In any event, that means that I should let you know what I read, and how I felt about it, during March.  Rather than make you wait even one second more, here is what kept me busy when I wasn't doing a thousand other things.

Saints and Sinners, by Edna O'Brien.  I've had this one on my bookshelves for a bit - actually, mine is an Advance Readers Edition!  But I finally got around to it, and it did not disappoint.  I usually enjoy Edna O'Brien's books, and this one is no exception.

It's not a large collection - there are only eleven stories - but they cover a lot of emotional, as well as geographical, ground.  O'Brien only inserts sentimentality where it logically makes sense, so these are not stories of Ireland and the Irish that contain pots of gold, fairies, or even happy endings.  But they are riveting nonetheless, and the characters seem very real.  From "Shovel Kings," about Irish workers in London hoping to make enough money to return home as wealthy men, to "Black Flower," detailing a social worker's meeting with a man she met while working in a prison, to "Old Wounds," where two cousins reunite briefly, only to have long-held family grudges resurface, each story here is one that on some level, the reader understands and can compare to their own experiences.  We have all been, or known, people just like these.

I think if you enjoy realistic short-story collections, and excellent evocation of time and place, you will enjoy this book.  This also is one of the titles on my reading list for the 2013 Ireland Challenge.

This Is Where I Leave You, by Jonathan Tropper.  I read this book because I read that Tina Fey was going to be in the movie version, and I really like her.  I'd heard of the book, and figured I'd give it a try.

Judd Foxman is on his way home.  His father has died after a lingering illness, and he goes home to attend the funeral.  Besides his mother, his siblings are also there.  None of them have spent much time together in years, but they learn from their mother that the father's dying wish was that they all sit shiva for him.  Surprised because their father was not that religious, they agree because they feel obligated to do so.

Judd, in the meantime, is dealing with losing his job and his wife.  He walked in on his boss and his wife having sex the bed he usually shared with her.  So he quit his job and moved out  of the house.  Not surprisingly, his siblings have their own issues, both personally, and with their respective partners.  The seven days become more and more something to just get through.  During this time, Judd learns that his wife is pregnant, and it is revealed to be Judd's baby, rather than his ex-boss'.  Adding a whole other layer to the story.

This book was interesting, sad, and funny at times.  It underscores something I think about from time to time, which is that when you are growing up, you always think you'll know the daily goings on of everyone else in your family.  Once you are an adult, you're usually lucky if you can keep up with them on a monthly basis.  And when you are away from them, you tend to forget the things that drove you nuts.  For the Foxman family, sitting shiva becomes a challenge in continuing to speak to one another, as much as it is dealing with their grief.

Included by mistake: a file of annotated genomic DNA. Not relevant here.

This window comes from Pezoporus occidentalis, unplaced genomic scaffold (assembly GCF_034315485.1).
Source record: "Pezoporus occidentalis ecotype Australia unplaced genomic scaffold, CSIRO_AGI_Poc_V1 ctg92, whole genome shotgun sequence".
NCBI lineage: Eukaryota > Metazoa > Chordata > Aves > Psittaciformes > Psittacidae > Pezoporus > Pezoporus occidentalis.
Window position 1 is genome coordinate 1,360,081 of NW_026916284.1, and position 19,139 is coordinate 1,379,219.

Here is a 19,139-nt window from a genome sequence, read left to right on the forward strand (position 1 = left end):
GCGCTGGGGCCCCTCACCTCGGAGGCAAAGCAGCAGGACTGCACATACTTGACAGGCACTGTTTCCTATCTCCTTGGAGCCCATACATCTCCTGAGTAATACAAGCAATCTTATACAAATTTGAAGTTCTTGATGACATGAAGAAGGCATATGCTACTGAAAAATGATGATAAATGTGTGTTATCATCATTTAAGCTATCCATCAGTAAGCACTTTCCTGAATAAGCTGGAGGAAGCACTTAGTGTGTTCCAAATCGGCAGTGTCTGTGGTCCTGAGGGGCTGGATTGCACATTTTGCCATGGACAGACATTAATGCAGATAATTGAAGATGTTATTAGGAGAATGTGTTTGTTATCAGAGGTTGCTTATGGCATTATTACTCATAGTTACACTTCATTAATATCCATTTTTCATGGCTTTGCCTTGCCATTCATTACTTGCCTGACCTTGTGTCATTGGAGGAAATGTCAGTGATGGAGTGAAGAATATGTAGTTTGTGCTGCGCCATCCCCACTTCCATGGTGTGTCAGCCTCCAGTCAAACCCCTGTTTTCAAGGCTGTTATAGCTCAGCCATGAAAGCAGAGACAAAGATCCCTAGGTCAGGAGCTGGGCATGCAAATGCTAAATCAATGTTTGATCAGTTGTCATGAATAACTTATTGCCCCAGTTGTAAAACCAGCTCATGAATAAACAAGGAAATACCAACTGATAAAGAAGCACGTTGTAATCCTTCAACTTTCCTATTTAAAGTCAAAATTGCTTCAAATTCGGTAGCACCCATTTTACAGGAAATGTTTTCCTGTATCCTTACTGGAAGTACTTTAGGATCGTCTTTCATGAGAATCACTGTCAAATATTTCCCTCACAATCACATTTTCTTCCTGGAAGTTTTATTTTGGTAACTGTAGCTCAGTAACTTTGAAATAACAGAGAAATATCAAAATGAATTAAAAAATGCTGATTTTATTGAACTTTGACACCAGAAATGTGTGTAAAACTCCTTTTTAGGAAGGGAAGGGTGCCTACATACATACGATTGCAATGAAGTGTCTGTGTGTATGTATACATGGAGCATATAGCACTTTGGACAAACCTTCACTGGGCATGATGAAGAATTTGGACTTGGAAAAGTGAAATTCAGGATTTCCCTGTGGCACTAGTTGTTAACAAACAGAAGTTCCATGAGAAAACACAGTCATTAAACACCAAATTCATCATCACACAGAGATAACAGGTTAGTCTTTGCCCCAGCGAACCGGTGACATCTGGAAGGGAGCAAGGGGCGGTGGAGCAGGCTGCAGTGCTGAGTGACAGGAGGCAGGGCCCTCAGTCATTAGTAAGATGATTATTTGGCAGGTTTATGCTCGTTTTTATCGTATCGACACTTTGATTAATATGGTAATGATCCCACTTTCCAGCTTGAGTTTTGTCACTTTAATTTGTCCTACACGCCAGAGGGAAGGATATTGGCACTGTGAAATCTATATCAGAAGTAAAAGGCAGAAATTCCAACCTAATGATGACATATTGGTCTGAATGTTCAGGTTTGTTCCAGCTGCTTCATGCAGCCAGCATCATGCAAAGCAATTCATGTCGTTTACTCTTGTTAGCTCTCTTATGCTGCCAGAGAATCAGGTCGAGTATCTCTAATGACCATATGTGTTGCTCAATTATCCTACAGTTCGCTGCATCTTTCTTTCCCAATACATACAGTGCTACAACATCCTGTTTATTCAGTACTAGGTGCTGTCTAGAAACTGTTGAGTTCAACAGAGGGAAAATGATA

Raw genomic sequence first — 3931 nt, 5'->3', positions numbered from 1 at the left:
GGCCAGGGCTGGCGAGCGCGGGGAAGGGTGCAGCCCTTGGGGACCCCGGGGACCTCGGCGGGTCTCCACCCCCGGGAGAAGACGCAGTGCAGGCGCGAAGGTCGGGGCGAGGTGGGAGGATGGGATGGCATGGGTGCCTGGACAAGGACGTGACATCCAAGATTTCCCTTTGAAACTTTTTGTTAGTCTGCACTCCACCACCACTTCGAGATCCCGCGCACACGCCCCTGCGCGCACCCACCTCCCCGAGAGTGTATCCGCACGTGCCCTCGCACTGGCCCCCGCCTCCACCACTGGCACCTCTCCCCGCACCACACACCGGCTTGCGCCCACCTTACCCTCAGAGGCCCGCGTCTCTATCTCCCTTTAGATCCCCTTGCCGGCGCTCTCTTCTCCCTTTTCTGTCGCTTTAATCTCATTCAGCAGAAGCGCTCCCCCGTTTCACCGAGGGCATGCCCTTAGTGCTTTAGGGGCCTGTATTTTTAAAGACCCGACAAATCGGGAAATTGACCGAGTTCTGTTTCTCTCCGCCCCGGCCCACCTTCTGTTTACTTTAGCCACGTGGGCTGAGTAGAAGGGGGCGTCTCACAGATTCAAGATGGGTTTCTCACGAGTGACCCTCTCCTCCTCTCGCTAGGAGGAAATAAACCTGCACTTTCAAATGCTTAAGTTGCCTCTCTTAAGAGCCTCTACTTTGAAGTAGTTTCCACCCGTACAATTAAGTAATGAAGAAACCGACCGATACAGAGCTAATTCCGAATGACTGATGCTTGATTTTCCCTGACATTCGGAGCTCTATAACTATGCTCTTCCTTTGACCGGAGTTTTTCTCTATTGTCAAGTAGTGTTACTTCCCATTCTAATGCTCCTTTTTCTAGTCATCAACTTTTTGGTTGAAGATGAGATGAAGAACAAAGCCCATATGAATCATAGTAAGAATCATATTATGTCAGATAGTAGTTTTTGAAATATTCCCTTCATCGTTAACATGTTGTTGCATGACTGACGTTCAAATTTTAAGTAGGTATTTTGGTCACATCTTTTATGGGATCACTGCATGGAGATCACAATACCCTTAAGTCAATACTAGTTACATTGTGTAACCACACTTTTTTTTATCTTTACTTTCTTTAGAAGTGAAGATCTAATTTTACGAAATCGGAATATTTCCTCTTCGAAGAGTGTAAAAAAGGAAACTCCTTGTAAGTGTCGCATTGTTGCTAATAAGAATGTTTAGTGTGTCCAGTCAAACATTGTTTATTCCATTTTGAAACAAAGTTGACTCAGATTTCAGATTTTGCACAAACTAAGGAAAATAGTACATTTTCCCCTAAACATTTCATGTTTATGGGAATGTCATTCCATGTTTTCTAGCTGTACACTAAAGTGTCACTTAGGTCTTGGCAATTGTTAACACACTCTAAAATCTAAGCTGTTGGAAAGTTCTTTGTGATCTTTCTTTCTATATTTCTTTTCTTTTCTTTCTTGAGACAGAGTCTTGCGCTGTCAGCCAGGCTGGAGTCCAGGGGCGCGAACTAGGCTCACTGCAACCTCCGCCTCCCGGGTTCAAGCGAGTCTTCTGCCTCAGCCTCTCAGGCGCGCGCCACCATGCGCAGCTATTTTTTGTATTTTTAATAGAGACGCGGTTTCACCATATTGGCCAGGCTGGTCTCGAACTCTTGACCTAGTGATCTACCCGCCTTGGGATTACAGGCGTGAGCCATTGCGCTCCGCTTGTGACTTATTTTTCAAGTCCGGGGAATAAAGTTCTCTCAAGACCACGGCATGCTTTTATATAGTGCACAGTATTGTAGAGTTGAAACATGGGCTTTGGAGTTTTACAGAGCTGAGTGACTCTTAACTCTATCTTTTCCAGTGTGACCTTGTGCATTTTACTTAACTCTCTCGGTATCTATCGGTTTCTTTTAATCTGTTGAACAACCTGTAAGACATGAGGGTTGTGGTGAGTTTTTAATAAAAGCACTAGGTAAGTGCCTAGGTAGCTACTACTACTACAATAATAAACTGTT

This isn't the best book I've ever read, but it had some interesting twists, and was a lot truer-to-life than some other books I've read about adult siblings reuniting for whatever reason.

The Imperfectionists, by Tom Rachman.  I remember reading about this book when it first came out, and thinking it sounded interesting.  I put it on my list to read for the TBR Challenge, and decided I was in the mood to give it a try.

The overall story is that of an English language newspaper headquartered in Rome, originally started by a millionaire from Atlanta in the 1950s.  As the book opens, it's 2007, and we eventually realize that the book is the story of the history of the paper, told via stories of individual reporters and other employees, and in reverse order.  Each "chapter" is the story of/is narrated by a staff member of the paper, telling how they came to work there, what kinds of things they covered, their individual lives, etc.  Then at the end of that, a vignette on the paper's history.

I liked this book, though it was bittersweet.  I am a fan of newspapers, particularly newspapers in print.  Admittedly, I read a lot of news online, but to me there is nothing better than a leisurely morning with a print newspaper.  During the week, not so much because I'm busy getting ready for work and all related to that, but I am a particular fan of leisurely Sunday mornings with a cup of tea, maybe even a muffin, and a nice big Sunday paper.  And this book reminded me that those "glory days" of newspapers have probably passed.  But the stories of the people and their lives made for interesting reading, and I always enjoy learning about Americans who live and work abroad, and how they came to do that.